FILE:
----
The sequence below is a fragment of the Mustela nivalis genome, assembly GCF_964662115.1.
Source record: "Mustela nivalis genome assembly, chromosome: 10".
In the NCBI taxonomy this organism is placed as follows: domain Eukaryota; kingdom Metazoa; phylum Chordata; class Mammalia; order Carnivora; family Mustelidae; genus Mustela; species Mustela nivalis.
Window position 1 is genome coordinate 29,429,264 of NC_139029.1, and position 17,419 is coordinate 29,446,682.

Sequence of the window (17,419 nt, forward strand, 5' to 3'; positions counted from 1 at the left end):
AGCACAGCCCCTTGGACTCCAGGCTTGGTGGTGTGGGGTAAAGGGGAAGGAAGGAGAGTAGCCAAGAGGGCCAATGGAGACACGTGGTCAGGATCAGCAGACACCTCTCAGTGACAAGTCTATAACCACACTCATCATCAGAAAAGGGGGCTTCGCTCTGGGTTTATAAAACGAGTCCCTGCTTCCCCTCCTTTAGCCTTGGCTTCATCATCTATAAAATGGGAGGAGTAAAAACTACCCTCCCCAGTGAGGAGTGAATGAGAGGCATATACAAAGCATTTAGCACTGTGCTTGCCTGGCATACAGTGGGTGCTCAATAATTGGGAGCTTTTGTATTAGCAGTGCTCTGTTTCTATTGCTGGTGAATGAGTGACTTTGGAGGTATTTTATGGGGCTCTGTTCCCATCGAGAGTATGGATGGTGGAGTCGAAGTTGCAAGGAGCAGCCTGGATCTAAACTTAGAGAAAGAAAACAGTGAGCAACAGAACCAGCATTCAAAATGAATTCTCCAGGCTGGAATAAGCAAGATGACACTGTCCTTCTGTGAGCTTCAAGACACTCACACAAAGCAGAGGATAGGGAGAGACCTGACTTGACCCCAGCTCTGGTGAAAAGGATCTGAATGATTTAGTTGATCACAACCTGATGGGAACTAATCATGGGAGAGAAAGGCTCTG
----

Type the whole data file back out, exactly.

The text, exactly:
The sequence below is a fragment of the Mustela nivalis genome, assembly GCF_964662115.1.
Source record: "Mustela nivalis genome assembly, chromosome: 10".
In the NCBI taxonomy this organism is placed as follows: domain Eukaryota; kingdom Metazoa; phylum Chordata; class Mammalia; order Carnivora; family Mustelidae; genus Mustela; species Mustela nivalis.
Window position 1 is genome coordinate 29,429,264 of NC_139029.1, and position 17,419 is coordinate 29,446,682.

Sequence of the window (17,419 nt, forward strand, 5' to 3'; positions counted from 1 at the left end):
AGCACAGCCCCTTGGACTCCAGGCTTGGTGGTGTGGGGTAAAGGGGAAGGAAGGAGAGTAGCCAAGAGGGCCAATGGAGACACGTGGTCAGGATCAGCAGACACCTCTCAGTGACAAGTCTATAACCACACTCATCATCAGAAAAGGGGGCTTCGCTCTGGGTTTATAAAACGAGTCCCTGCTTCCCCTCCTTTAGCCTTGGCTTCATCATCTATAAAATGGGAGGAGTAAAAACTACCCTCCCCAGTGAGGAGTGAATGAGAGGCATATACAAAGCATTTAGCACTGTGCTTGCCTGGCATACAGTGGGTGCTCAATAATTGGGAGCTTTTGTATTAGCAGTGCTCTGTTTCTATTGCTGGTGAATGAGTGACTTTGGAGGTATTTTATGGGGCTCTGTTCCCATCGAGAGTATGGATGGTGGAGTCGAAGTTGCAAGGAGCAGCCTGGATCTAAACTTAGAGAAAGAAAACAGTGAGCAACAGAACCAGCATTCAAAATGAATTCTCCAGGCTGGAATAAGCAAGATGACACTGTCCTTCTGTGAGCTTCAAGACACTCACACAAAGCAGAGGATAGGGAGAGACCTGACTTGACCCCAGCTCTGGTGAAAAGGATCTGAATGATTTAGTTGATCACAACCTGATGGGAACTAATCATGGGAGAGAAAGGCTCTG